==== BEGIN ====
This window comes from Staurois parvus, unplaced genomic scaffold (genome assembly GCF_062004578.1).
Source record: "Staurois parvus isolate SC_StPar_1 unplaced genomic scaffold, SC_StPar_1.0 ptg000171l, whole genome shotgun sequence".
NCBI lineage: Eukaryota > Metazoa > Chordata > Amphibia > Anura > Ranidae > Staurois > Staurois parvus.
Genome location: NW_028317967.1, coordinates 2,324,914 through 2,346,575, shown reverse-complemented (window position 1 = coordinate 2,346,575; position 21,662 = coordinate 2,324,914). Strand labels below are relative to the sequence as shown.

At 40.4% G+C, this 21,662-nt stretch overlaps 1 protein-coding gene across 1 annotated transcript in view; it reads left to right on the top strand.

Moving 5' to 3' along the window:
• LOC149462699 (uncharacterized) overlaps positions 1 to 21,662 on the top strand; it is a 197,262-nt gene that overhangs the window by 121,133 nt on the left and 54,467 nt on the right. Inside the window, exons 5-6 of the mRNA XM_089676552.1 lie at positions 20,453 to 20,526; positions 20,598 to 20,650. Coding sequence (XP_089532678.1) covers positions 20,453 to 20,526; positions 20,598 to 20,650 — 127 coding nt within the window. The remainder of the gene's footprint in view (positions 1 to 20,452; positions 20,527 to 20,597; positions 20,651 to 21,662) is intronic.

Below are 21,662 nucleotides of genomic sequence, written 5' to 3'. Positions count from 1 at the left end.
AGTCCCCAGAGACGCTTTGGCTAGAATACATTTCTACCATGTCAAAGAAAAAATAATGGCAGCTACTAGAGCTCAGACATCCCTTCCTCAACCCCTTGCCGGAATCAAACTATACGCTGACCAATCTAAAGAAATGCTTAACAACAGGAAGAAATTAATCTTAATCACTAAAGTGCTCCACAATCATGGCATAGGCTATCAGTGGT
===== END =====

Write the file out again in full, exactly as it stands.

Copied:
This window comes from Staurois parvus, unplaced genomic scaffold (genome assembly GCF_062004578.1).
Source record: "Staurois parvus isolate SC_StPar_1 unplaced genomic scaffold, SC_StPar_1.0 ptg000171l, whole genome shotgun sequence".
NCBI lineage: Eukaryota > Metazoa > Chordata > Amphibia > Anura > Ranidae > Staurois > Staurois parvus.
Genome location: NW_028317967.1, coordinates 2,324,914 through 2,346,575, shown reverse-complemented (window position 1 = coordinate 2,346,575; position 21,662 = coordinate 2,324,914). Strand labels below are relative to the sequence as shown.

At 40.4% G+C, this 21,662-nt stretch overlaps 1 protein-coding gene across 1 annotated transcript in view; it reads left to right on the top strand.

Moving 5' to 3' along the window:
• LOC149462699 (uncharacterized) overlaps positions 1 to 21,662 on the top strand; it is a 197,262-nt gene that overhangs the window by 121,133 nt on the left and 54,467 nt on the right. Inside the window, exons 5-6 of the mRNA XM_089676552.1 lie at positions 20,453 to 20,526; positions 20,598 to 20,650. Coding sequence (XP_089532678.1) covers positions 20,453 to 20,526; positions 20,598 to 20,650 — 127 coding nt within the window. The remainder of the gene's footprint in view (positions 1 to 20,452; positions 20,527 to 20,597; positions 20,651 to 21,662) is intronic.

Below are 21,662 nucleotides of genomic sequence, written 5' to 3'. Positions count from 1 at the left end.
AGTCCCCAGAGACGCTTTGGCTAGAATACATTTCTACCATGTCAAAGAAAAAATAATGGCAGCTACTAGAGCTCAGACATCCCTTCCTCAACCCCTTGCCGGAATCAAACTATACGCTGACCAATCTAAAGAAATGCTTAACAACAGGAAGAAATTAATCTTAATCACTAAAGTGCTCCACAATCATGGCATAGGCTATCAGTGGT